Program Innovation: Neurosurgery, Neurology and Radiology
Neurosurgeon Dr. Jeff Ojemann is pioneering the use of functional MRIs in young patients.
All neurosurgeons face the same delicate dilemma: how to avoid critical areas of the brain while still being able to operate on diseased tissue.
At Seattle Children’s, teamwork and technology are the keys to helping solve this dilemma and producing better outcomes for children with epilepsy and brain tumors.
Working closely with neuroradiologists and neuropsychologists, neurosurgeon Dr. Jeffrey Ojemann is pioneering the use of functional magnetic resonance imaging (MRI) scans in patients often considered too young for the procedure.
“It’s fairly common to perform functional MRIs with adults and adolescents, but rare for children under 12 and almost unheard of for children under 8,” says Ojemann. “At Seattle Children’s, we are able to do them with patients as young as 5.”
New MRI technology — including a state-of-the-art 3-T — makes it possible to obtain these scans much faster. Scanning can often be completed in less than four minutes per brain function being imaged. Any longer and most young children struggle to cooperate and concentrate. New computer processing also provides results immediately instead of hours or days later, allowing any inconclusive scan to be repeated on the spot.
The goal is to more clearly identify areas of each patient’s brain that must be avoided during surgery because they contribute to speech, language, memory and motor skills. If surgeons know where those areas are, they can avoid inadvertent injury to this important tissue — a risk than can outweigh the benefits of surgery. If the surgery is medically necessary and injury cannot be avoided, the functional MRI will alert surgeons and family members to the long-term consequences in advance.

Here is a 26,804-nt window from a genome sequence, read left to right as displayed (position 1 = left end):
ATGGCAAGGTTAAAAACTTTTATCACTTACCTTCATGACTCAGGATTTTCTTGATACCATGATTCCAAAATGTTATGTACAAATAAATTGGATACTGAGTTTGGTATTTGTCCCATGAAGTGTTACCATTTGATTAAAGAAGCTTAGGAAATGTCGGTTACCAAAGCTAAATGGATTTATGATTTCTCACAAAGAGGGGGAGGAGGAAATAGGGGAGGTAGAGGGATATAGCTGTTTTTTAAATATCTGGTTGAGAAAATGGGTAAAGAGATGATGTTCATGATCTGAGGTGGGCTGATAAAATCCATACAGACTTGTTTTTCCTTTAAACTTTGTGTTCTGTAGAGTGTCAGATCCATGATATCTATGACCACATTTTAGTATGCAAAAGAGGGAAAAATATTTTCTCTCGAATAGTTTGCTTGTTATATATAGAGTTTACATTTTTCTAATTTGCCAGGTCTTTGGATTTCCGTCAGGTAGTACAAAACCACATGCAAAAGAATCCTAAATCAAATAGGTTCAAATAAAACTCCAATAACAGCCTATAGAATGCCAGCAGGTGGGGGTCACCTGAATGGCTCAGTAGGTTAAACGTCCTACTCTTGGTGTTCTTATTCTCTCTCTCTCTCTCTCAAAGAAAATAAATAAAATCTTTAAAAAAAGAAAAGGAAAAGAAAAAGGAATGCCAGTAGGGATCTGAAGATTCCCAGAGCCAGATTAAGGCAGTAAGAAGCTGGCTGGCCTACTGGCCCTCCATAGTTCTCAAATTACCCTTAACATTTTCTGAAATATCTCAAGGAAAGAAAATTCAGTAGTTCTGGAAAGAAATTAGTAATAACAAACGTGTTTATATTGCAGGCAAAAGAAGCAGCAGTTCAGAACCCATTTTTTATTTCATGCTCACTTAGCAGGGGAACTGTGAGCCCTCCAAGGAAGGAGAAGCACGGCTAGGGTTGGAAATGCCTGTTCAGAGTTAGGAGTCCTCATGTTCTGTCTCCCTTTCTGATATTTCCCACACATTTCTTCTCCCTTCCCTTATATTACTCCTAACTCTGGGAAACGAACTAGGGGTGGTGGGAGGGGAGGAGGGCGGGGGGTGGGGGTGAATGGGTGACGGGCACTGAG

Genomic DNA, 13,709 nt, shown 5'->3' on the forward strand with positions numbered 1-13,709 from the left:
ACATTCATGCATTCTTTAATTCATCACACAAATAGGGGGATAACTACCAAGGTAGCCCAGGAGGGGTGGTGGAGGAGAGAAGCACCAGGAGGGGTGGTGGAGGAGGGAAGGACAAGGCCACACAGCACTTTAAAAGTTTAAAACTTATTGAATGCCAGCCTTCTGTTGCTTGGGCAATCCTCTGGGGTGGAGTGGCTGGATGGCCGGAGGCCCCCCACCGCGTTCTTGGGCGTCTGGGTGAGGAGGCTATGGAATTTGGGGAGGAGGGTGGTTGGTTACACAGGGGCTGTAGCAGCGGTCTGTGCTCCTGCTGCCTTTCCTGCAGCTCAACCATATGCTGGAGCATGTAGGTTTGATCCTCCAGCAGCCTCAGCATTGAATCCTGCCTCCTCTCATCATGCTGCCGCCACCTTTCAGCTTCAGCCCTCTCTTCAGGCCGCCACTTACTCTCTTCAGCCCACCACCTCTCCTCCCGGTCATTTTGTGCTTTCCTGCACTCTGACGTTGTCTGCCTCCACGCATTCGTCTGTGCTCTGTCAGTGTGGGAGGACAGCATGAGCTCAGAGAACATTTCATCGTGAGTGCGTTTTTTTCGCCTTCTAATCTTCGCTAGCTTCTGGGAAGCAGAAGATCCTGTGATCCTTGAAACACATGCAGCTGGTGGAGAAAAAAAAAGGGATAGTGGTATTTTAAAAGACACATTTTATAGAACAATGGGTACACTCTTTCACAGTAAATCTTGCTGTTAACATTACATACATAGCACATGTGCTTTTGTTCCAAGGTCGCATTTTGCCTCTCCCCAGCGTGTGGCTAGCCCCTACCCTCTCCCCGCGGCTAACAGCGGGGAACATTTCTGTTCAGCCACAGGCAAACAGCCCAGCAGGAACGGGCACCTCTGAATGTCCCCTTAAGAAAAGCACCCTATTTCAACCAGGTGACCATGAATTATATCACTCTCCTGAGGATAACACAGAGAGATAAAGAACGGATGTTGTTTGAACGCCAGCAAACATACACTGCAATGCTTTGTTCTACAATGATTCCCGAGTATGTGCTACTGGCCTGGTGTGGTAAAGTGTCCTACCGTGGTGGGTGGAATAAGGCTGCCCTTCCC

Designed for Young Kids
During functional MRI scans, neuropsychologists Hillary Shurtleff, PhD, and Molly Warner, PhD, have patients perform sets of tasks such as tapping their fingers, reading or thinking of words. The scans then show what areas of the brain are involved in performing each set of tasks by revealing elevated oxygen levels.
Preparing young patients for functional MRI scans is as important as the scans themselves. The language-related tasks they’re asked to perform — such as looking at a picture and thinking of a related verb — were carefully chosen by Shurtleff with younger patients in mind.
Shurtleff and Warner also coach children before they undergo scans. “The biggest issue is to get younger children to lie still in a big, loud machine,” says Shurtleff. Besides remaining entirely motionless during scanning, children also must keep their heads still during the setup for scans — a total of 15 to 30 minutes.
“Functional MRI is a window into the brain,” says Dr. Dennis Shaw, one of the Children’s radiologists who works closely with Ojemann to optimize the functional MRI scanning and to interpret the results. “How we do these scans is in a constant state of evolution as we learn more about how the brain functions and adapt improvements in the scanner technology.”